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GPs to offer group appointments with up to 15 patients at a time

GPs to offer group appointments with up to 15 patients at a time

Thursday 11th October 2018
Alex Mathews-King

GPs will offer group appointments of up to 15 people in an effort to cut waiting times and better support people living with long-term conditions, family doctors say.

Patients with conditions which require regular GP visits, like arthritis, diabetes, and asthma have taken part in group appointments which are extended to up to two hours and allow patients to support each other.

These can be led by nurses or administrative staff, with a doctor on hand for "around an hour", to help save NHS resources and minimise the time spent repeating information, the head of the Royal College of GPs (RCGP) said after the plans were announced at its Annual Conference on Friday.

However patient groups have said the idea is "ghastly" and fundamentally undermines the notion of doctor-patient confidentiality.

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Joyce Robins of the group Patient Concern added: "GP appointments are supposed to be a private matter where you can openly talk about your most personal health issues.

"If you're discussing things in front of a group of strangers, you might as well tell the local town crier so he can shout it from the rooftops."

According to the RCGP, the trials in London, Birmingham, Manchester, Sheffield, Newcastle and Berkshire have shown the schemes can be effective across a range of conditions.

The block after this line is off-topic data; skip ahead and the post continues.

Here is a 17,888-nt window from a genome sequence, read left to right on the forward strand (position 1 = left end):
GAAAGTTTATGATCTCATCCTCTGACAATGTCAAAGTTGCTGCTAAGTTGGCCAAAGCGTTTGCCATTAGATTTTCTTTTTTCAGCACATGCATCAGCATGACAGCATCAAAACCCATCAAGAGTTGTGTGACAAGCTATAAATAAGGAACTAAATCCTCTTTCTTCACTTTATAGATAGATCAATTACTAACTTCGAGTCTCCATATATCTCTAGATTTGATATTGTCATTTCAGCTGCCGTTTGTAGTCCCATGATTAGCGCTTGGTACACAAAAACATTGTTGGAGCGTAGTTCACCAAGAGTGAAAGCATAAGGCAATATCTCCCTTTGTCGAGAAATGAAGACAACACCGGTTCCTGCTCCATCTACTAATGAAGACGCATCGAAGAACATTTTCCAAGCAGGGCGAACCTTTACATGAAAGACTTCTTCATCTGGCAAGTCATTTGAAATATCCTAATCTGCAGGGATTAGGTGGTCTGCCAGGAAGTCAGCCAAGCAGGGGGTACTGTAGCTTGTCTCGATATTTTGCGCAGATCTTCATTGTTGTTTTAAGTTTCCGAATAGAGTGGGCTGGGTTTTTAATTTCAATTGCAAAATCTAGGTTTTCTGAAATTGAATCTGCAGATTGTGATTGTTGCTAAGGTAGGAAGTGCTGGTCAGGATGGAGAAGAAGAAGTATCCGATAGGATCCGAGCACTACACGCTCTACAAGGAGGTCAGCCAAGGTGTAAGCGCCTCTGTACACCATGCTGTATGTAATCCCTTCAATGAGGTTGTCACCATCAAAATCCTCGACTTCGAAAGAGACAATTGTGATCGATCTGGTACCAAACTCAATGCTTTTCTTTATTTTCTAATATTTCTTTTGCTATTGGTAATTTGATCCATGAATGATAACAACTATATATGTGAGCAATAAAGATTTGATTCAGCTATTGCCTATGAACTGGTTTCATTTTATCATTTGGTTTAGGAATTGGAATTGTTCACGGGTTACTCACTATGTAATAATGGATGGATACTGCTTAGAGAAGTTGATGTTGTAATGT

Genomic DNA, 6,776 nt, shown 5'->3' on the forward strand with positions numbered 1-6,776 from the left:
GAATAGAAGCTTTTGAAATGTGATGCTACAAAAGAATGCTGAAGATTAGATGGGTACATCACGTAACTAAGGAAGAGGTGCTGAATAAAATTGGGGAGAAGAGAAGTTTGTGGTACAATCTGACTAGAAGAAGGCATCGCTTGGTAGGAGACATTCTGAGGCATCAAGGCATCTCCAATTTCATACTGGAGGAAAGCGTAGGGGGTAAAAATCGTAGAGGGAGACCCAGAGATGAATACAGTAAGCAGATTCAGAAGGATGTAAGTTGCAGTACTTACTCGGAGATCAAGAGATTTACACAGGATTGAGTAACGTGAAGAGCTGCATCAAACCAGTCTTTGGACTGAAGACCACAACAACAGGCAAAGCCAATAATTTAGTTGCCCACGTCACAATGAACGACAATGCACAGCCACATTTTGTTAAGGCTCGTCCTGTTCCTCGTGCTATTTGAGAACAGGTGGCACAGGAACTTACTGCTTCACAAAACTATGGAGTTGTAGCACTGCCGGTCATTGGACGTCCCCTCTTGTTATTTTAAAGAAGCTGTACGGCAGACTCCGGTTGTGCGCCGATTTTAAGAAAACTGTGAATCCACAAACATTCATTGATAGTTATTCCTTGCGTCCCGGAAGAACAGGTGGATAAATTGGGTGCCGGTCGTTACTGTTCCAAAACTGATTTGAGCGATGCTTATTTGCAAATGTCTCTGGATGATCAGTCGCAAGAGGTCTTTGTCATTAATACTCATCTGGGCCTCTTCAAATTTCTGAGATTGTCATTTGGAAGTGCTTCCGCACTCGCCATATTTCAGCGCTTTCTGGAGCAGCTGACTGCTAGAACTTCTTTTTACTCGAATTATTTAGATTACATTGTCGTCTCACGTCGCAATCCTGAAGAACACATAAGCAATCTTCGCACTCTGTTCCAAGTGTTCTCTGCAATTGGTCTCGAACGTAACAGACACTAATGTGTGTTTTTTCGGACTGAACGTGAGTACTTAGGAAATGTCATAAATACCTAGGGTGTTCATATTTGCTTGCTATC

RCGP chair Professor Helen Stokes-Lampard said there was no suggestion these would be mandatory, or for discussing embarrassing conditions, but that they were likely to be part of the upcoming NHS 10-year plan.

She told the BBC's Today programme: "For some with long term conditions that need monitoring, support and follow up, there's great evidence emerging of the benefit of a much longer consultation.

"These are 90 minutes or two hours - the GP is there for about an hour of that time - and everybody gets the chance to talk about their own issues.

"Sometimes being unwell can be a very lonely place, learning from colleagues and other patients - they become friends frequently - can be a very powerful way of realising other people are going through similar things."

In response, Stokes-Lampard insisted they would not be mandatory and participants would sign a non-disclosure agreement to take part.

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The Patients Association said group consultations could be helpful to some people by providing an opportunity to have discussions about their conditions.

Its chief executive, Rachel Power, says: "It could also be reassuring to patients to see others share their concerns and challenges, and can provide the benefit of peer support.

"But patients must be given the choice as to whether to participate, or to continue with more traditional GP services."